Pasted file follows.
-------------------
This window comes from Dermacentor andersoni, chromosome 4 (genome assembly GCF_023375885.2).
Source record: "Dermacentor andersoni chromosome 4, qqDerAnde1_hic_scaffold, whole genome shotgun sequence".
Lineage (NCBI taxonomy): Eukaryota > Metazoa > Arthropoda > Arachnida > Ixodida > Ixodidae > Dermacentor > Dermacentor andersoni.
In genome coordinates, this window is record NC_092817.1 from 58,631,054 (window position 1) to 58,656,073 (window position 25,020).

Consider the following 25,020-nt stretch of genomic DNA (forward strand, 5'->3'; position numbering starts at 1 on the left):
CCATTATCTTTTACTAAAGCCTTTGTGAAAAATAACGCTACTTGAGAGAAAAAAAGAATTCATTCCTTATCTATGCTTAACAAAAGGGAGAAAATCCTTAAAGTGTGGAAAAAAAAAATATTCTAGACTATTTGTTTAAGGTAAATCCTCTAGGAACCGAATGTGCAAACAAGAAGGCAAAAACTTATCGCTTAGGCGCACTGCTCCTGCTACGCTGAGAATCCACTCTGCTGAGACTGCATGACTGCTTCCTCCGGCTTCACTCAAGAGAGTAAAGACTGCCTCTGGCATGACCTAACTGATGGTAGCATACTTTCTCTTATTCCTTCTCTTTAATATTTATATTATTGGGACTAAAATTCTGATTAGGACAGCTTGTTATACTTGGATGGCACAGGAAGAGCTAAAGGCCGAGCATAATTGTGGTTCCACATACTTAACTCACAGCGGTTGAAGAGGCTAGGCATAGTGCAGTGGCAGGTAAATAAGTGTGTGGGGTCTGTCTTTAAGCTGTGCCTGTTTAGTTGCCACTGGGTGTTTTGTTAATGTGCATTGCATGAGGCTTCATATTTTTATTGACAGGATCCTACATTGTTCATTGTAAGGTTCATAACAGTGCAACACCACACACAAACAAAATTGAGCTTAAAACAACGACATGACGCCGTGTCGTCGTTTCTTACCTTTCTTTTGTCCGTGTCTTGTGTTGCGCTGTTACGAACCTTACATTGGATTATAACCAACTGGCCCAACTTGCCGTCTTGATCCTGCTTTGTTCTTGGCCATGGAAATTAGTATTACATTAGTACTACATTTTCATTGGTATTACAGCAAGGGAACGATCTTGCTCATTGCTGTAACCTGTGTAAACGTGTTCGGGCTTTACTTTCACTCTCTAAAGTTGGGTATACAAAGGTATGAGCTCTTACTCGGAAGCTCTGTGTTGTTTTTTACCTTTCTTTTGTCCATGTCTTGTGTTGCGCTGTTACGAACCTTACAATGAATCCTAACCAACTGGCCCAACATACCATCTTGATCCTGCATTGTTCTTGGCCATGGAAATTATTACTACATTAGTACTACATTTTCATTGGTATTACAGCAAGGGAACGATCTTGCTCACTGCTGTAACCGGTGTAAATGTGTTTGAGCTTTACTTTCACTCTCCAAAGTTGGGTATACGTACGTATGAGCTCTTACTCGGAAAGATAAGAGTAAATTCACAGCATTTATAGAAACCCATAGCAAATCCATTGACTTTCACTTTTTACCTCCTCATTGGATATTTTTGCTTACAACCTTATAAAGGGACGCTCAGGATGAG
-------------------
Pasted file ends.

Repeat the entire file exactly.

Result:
This window comes from Dermacentor andersoni, chromosome 4 (genome assembly GCF_023375885.2).
Source record: "Dermacentor andersoni chromosome 4, qqDerAnde1_hic_scaffold, whole genome shotgun sequence".
Lineage (NCBI taxonomy): Eukaryota > Metazoa > Arthropoda > Arachnida > Ixodida > Ixodidae > Dermacentor > Dermacentor andersoni.
In genome coordinates, this window is record NC_092817.1 from 58,631,054 (window position 1) to 58,656,073 (window position 25,020).

Consider the following 25,020-nt stretch of genomic DNA (forward strand, 5'->3'; position numbering starts at 1 on the left):
CCATTATCTTTTACTAAAGCCTTTGTGAAAAATAACGCTACTTGAGAGAAAAAAAGAATTCATTCCTTATCTATGCTTAACAAAAGGGAGAAAATCCTTAAAGTGTGGAAAAAAAAAATATTCTAGACTATTTGTTTAAGGTAAATCCTCTAGGAACCGAATGTGCAAACAAGAAGGCAAAAACTTATCGCTTAGGCGCACTGCTCCTGCTACGCTGAGAATCCACTCTGCTGAGACTGCATGACTGCTTCCTCCGGCTTCACTCAAGAGAGTAAAGACTGCCTCTGGCATGACCTAACTGATGGTAGCATACTTTCTCTTATTCCTTCTCTTTAATATTTATATTATTGGGACTAAAATTCTGATTAGGACAGCTTGTTATACTTGGATGGCACAGGAAGAGCTAAAGGCCGAGCATAATTGTGGTTCCACATACTTAACTCACAGCGGTTGAAGAGGCTAGGCATAGTGCAGTGGCAGGTAAATAAGTGTGTGGGGTCTGTCTTTAAGCTGTGCCTGTTTAGTTGCCACTGGGTGTTTTGTTAATGTGCATTGCATGAGGCTTCATATTTTTATTGACAGGATCCTACATTGTTCATTGTAAGGTTCATAACAGTGCAACACCACACACAAACAAAATTGAGCTTAAAACAACGACATGACGCCGTGTCGTCGTTTCTTACCTTTCTTTTGTCCGTGTCTTGTGTTGCGCTGTTACGAACCTTACATTGGATTATAACCAACTGGCCCAACTTGCCGTCTTGATCCTGCTTTGTTCTTGGCCATGGAAATTAGTATTACATTAGTACTACATTTTCATTGGTATTACAGCAAGGGAACGATCTTGCTCATTGCTGTAACCTGTGTAAACGTGTTCGGGCTTTACTTTCACTCTCTAAAGTTGGGTATACAAAGGTATGAGCTCTTACTCGGAAGCTCTGTGTTGTTTTTTACCTTTCTTTTGTCCATGTCTTGTGTTGCGCTGTTACGAACCTTACAATGAATCCTAACCAACTGGCCCAACATACCATCTTGATCCTGCATTGTTCTTGGCCATGGAAATTATTACTACATTAGTACTACATTTTCATTGGTATTACAGCAAGGGAACGATCTTGCTCACTGCTGTAACCGGTGTAAATGTGTTTGAGCTTTACTTTCACTCTCCAAAGTTGGGTATACGTACGTATGAGCTCTTACTCGGAAAGATAAGAGTAAATTCACAGCATTTATAGAAACCCATAGCAAATCCATTGACTTTCACTTTTTACCTCCTCATTGGATATTTTTGCTTACAACCTTATAAAGGGACGCTCAGGATGAG